Not-so-free car market 

On Oct. 13, Ben Eisinger, owner of Eisinger Honda in Kalispell, received a certified letter from Honda ordering him to stop selling cars to Canadians. Bob DePratu, owner of DePratu Ford Volkswagen in Whitefish, says he’s received a similar letter from Volkswagen.

With the U.S. and Canadian dollar nearly on par, Montana businesses have been awash in new cross-border customers seeking deals, car dealerships included.

According to Brian Osler, president and CEO of the Ontario, Canada-based nonprofit North American Automobile Trade Association (NAATA), car and truck prices in Canada matched the U.S. five years ago, when the Canadian dollar was worth 65 cents here. But as the Canadian currency’s value has risen, Osler says new car prices have stayed the same, making U.S. cars cheaper.

As a result, Olser says, a record 112,826 cars were sold to Canadians by U.S. car dealerships last year. NAATA expects that number to increase to at least 160,000 cars this year.

Eisinger declined to reveal precisely how much business his dealership has received from buyers across the border, but he told the Independent that sales to Canadians have generally tracked the Canadian dollar’s rise in comparison to the U.S. dollar.

But manufacturers want to slow the flow of new cars over the border. Osler says that nearly all of them have recently warned their dealerships to stop making cross-border sales. He believes the manufacturers are trying to protect their Canadian dealerships from losing sales.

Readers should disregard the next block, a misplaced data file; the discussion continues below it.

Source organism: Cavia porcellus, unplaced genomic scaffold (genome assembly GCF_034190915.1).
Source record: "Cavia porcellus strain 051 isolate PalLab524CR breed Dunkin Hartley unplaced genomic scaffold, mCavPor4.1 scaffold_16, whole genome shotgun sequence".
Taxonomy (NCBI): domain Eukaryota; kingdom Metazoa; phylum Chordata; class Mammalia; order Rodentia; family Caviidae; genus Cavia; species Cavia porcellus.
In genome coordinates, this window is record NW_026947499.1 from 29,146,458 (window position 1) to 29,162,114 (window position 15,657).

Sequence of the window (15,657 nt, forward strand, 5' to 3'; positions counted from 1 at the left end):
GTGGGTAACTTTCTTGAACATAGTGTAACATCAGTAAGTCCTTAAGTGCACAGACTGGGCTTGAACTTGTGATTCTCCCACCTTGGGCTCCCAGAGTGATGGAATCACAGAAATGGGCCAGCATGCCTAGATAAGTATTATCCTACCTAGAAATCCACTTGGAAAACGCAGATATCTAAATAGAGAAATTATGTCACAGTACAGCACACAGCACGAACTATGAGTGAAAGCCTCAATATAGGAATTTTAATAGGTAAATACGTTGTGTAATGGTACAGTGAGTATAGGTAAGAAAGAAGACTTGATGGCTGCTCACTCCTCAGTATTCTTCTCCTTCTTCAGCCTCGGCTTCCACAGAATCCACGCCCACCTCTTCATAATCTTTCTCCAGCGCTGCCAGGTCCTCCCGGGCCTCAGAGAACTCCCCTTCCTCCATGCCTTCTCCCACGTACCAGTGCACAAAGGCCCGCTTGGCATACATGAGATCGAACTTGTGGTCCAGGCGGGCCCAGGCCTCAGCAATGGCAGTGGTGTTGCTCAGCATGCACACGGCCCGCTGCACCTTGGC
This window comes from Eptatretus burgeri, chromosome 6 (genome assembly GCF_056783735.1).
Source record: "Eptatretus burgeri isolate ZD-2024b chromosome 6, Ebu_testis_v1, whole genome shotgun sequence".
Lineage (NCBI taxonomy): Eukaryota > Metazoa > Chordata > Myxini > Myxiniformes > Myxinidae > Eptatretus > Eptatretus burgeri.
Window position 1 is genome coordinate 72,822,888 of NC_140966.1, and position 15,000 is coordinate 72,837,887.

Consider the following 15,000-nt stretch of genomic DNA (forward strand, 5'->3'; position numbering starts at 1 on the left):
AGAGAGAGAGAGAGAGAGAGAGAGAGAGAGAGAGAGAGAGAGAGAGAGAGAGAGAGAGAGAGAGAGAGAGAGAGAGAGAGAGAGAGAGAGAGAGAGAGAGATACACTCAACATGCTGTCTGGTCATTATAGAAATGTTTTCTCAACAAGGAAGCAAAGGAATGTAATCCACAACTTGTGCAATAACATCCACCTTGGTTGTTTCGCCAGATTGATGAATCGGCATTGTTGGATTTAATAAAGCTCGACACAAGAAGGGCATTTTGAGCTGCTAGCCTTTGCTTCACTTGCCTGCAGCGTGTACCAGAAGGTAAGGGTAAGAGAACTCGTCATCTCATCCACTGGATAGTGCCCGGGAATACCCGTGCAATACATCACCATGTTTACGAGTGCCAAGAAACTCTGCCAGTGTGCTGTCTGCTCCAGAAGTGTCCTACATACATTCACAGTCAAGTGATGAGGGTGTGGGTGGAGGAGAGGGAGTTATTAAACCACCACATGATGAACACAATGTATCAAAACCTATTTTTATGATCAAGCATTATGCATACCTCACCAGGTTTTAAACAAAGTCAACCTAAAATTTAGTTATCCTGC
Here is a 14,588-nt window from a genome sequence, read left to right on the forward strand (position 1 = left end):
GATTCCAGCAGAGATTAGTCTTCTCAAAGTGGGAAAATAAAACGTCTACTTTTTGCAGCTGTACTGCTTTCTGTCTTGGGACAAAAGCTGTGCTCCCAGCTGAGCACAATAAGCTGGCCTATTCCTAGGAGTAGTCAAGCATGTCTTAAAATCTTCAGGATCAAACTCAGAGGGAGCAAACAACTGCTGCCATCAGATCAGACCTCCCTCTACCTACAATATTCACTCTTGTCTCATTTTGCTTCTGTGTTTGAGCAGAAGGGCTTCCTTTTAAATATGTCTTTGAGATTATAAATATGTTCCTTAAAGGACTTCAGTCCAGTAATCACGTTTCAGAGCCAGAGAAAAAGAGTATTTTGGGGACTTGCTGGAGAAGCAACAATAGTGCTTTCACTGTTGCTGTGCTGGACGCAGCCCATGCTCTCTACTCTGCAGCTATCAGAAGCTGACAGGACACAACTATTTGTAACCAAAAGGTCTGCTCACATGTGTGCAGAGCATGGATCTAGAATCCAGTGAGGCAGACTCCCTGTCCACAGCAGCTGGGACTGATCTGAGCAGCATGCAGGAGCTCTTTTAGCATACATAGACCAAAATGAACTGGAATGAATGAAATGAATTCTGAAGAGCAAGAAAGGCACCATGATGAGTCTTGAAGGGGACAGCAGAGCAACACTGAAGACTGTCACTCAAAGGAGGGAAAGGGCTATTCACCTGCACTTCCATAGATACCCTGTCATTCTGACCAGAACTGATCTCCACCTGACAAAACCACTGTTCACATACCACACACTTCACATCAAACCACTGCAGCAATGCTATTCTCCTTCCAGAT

But a Honda spokesman, Chris Martin, says his company has had a long-standing agreement with U.S. dealerships that allows sales only to U.S. residents. He says Honda sent the letter out to remind dealerships of the agreement, in part because of the situation caused by the new exchange rate.

Osler says that the recent move by manufacturers may discourage sales of cars that are technically new, but there are loopholes. “Manufacturers have no control over used cars,” he explains. In many places across the United States, he says, “used” car dealerships have sprung up that buy new cars and immediately sell them back to Canadian customers.
 
“Certainly there are dealerships that do that in Montana,” Osler says. “You’re buying the same car at a relatively large price difference, so it’s an easy sale.”
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